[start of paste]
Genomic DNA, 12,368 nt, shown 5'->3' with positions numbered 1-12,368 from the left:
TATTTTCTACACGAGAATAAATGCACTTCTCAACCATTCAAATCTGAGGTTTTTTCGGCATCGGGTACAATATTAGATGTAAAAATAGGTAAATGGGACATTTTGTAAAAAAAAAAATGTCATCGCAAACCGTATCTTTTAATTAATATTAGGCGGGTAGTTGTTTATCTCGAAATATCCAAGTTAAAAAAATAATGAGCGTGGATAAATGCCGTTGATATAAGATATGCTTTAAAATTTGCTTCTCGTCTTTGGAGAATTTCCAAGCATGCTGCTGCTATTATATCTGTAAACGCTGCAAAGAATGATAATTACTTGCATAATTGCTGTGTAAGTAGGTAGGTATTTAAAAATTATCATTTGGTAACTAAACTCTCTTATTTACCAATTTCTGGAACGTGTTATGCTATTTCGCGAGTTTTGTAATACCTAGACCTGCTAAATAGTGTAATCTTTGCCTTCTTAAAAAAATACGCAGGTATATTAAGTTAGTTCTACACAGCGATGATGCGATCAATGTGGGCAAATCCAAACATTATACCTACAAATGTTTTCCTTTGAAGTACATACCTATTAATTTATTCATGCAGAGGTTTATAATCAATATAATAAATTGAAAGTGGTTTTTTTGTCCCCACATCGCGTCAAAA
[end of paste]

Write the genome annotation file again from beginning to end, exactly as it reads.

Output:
Genomic DNA, 12,368 nt, shown 5'->3' with positions numbered 1-12,368 from the left:
TATTTTCTACACGAGAATAAATGCACTTCTCAACCATTCAAATCTGAGGTTTTTTCGGCATCGGGTACAATATTAGATGTAAAAATAGGTAAATGGGACATTTTGTAAAAAAAAAAATGTCATCGCAAACCGTATCTTTTAATTAATATTAGGCGGGTAGTTGTTTATCTCGAAATATCCAAGTTAAAAAAATAATGAGCGTGGATAAATGCCGTTGATATAAGATATGCTTTAAAATTTGCTTCTCGTCTTTGGAGAATTTCCAAGCATGCTGCTGCTATTATATCTGTAAACGCTGCAAAGAATGATAATTACTTGCATAATTGCTGTGTAAGTAGGTAGGTATTTAAAAATTATCATTTGGTAACTAAACTCTCTTATTTACCAATTTCTGGAACGTGTTATGCTATTTCGCGAGTTTTGTAATACCTAGACCTGCTAAATAGTGTAATCTTTGCCTTCTTAAAAAAATACGCAGGTATATTAAGTTAGTTCTACACAGCGATGATGCGATCAATGTGGGCAAATCCAAACATTATACCTACAAATGTTTTCCTTTGAAGTACATACCTATTAATTTATTCATGCAGAGGTTTATAATCAATATAATAAATTGAAAGTGGTTTTTTTGTCCCCACATCGCGTCAAAA